The Pine Bluff City Council is thinking of doing away with the Pine Bluff Parks and Recreation Commission in favor of it becoming a city department.

We couldn’t agree more.

The council considered voting on the issue at its regular meeting last Wednesday, but lack of unanimous support for an immediate vote scuttled the proposal. Instead, the council’s Public Works Committee will examine the proposed legislation to abolish the commission, then likely forward the legislation to the council for a vote.

Alderman Bruce Lockett, who, along with Alderman Steven Mays and Alderwoman Thelma Walker, voted against holding an immediate vote, said he wanted more discussion on the matter. A proposed ordinance cannot be added to a City Council agenda without unanimous support from the council.

″[The ordinance] hadn’t gone through committee, and I feel that all legislation go through committee so that all interested parties are heard,” Lockett said. “I didn’t want to blindside somebody without giving time for discussion.”

Good call, Alderman Lockett. This is an issue that needs time to absorb, but one we hope the council will soon take up and authorize.

Under a proposed ordinance abolishing the commission, oversight of the Parks and Recreation Department would be transferred to the mayor’s office, a similar arrangement to most other city departments. Mayor Shirley Washington said that under the new arrangement, a parks advisory board would replace the commission in offering citizen input. It would not, however, have the power to hire and fire employees as the current commission does.

Washington said some aldermen had been urging her to abolish the commission from the time she was inaugurated in January.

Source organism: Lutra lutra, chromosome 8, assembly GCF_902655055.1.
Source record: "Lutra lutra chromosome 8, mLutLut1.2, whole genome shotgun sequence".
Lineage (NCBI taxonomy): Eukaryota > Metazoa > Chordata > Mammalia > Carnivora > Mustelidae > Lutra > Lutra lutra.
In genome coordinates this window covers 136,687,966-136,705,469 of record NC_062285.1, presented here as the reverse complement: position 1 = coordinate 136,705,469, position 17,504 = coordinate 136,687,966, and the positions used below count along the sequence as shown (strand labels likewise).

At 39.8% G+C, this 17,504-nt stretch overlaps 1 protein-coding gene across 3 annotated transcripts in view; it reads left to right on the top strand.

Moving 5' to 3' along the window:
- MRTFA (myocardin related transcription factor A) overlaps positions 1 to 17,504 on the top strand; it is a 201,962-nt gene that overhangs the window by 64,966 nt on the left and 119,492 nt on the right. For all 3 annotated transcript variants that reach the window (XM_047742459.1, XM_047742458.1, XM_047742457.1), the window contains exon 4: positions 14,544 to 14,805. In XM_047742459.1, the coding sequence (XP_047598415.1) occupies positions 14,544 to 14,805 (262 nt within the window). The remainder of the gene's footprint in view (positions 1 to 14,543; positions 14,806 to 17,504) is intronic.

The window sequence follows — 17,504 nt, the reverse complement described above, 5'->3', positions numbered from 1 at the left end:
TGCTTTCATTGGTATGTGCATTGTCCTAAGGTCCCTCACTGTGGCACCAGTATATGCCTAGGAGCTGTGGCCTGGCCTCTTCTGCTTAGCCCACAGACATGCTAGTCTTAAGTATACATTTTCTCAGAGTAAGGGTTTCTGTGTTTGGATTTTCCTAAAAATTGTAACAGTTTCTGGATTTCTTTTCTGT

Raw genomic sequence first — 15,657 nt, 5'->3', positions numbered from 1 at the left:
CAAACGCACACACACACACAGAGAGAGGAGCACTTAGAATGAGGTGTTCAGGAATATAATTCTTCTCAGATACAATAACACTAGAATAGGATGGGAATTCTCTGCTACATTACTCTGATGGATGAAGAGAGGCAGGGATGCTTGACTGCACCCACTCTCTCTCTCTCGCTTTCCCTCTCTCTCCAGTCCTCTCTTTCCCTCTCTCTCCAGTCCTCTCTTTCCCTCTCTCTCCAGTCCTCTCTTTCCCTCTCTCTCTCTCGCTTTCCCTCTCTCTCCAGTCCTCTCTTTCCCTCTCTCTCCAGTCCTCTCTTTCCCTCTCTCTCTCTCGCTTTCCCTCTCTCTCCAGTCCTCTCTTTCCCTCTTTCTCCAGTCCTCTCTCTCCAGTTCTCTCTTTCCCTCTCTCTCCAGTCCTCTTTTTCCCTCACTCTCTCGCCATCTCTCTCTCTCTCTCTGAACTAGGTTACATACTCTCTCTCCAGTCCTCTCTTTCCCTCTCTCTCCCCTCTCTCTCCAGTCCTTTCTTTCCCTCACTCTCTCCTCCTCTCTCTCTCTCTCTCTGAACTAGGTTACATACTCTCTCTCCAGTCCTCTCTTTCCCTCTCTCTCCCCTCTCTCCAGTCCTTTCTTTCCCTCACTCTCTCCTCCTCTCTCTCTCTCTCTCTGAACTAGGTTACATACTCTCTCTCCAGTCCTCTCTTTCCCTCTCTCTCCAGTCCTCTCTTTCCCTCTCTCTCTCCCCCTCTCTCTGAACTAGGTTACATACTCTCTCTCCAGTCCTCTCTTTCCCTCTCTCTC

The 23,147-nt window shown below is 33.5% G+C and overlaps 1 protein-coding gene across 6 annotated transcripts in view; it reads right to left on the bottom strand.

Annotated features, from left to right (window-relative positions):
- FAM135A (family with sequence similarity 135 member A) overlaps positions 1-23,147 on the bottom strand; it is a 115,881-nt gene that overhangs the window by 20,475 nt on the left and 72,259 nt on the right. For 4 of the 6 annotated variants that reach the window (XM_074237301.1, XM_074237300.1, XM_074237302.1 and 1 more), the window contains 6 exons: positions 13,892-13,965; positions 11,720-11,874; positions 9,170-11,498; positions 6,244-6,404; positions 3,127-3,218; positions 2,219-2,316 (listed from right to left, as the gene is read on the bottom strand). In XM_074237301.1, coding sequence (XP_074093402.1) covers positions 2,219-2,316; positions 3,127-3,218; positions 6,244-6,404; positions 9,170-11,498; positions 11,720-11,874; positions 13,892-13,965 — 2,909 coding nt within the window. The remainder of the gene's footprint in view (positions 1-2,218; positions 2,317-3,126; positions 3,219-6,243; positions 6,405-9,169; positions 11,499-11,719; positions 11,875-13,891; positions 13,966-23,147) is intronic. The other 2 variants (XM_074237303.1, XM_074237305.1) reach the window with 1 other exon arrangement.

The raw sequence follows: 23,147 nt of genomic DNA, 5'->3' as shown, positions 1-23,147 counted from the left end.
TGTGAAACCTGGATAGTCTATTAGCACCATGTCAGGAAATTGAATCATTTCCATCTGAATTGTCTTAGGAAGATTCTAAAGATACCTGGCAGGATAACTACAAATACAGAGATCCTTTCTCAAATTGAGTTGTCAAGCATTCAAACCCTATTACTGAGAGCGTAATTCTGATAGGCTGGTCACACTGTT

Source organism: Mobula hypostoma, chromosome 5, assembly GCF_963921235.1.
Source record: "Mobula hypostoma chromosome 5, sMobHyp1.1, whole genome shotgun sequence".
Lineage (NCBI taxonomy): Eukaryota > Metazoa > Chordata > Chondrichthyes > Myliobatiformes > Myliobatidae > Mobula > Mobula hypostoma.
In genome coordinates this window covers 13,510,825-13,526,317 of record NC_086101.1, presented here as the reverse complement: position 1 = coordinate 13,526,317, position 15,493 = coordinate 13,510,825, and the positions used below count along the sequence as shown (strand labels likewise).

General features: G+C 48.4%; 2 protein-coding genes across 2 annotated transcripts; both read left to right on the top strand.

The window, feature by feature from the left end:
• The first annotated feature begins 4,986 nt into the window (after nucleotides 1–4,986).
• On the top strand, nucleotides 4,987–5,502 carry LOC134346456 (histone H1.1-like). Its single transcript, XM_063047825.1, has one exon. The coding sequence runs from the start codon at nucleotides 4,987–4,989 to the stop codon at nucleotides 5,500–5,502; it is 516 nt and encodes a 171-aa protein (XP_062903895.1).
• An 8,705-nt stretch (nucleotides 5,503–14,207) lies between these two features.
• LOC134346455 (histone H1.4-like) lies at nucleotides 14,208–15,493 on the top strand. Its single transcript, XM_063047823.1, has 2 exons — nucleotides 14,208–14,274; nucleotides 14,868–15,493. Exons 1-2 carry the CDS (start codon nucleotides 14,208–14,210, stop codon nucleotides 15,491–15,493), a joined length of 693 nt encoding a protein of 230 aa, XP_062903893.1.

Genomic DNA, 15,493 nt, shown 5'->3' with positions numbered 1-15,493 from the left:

“… We thought we’d be better with an advisory board,” the mayor said. ” It’s not that we wouldn’t have citizen input. They’ve done this in many cities.”

The proposed ordinance was sponsored by Aldermen Lloyd Holcomb Jr. and Glen Brown Jr.

“We’ve had some issues over the years that I have noticed,” Holcomb said. “We just need to try to correct these issues. It’s nothing personal against anyone, we just want to move the city to a better situation.

″[The commission is] being funded by the city, and therefore having an advisory board by the city, I think we should have some input. With that being said, with things that have gone on in the recent past, there’s a change that needs to take place.”

Alderman Holcomb has a great point on this issue. It makes no sense having the parks department as its own entity, especially since parks and recreation are so vital to a city’s success. Studies have shown that the quality of a city’s parks directly correlates to the health of its residents.

And we feel that under the auspices of the mayor’s office more can get done to improve our parks system in Pine Bluff. However, Parks and Recreation Commission Chairman Omar Allen defended the current organizational structure and said what was most needed is greater funding for parks and recreation.

“I still support the parks and rec commission the way it’s set up,” Allen said. “I don’t see any changes that could possibly happen if it was under the mayor if you’re not going to invest in appropriated funds that need to be invested in it.”

While we certainly respect Mr. Allen’s thoughts on the subject and agree that more funding is needed, it’s time for the city to run its parks department, not a separate commission.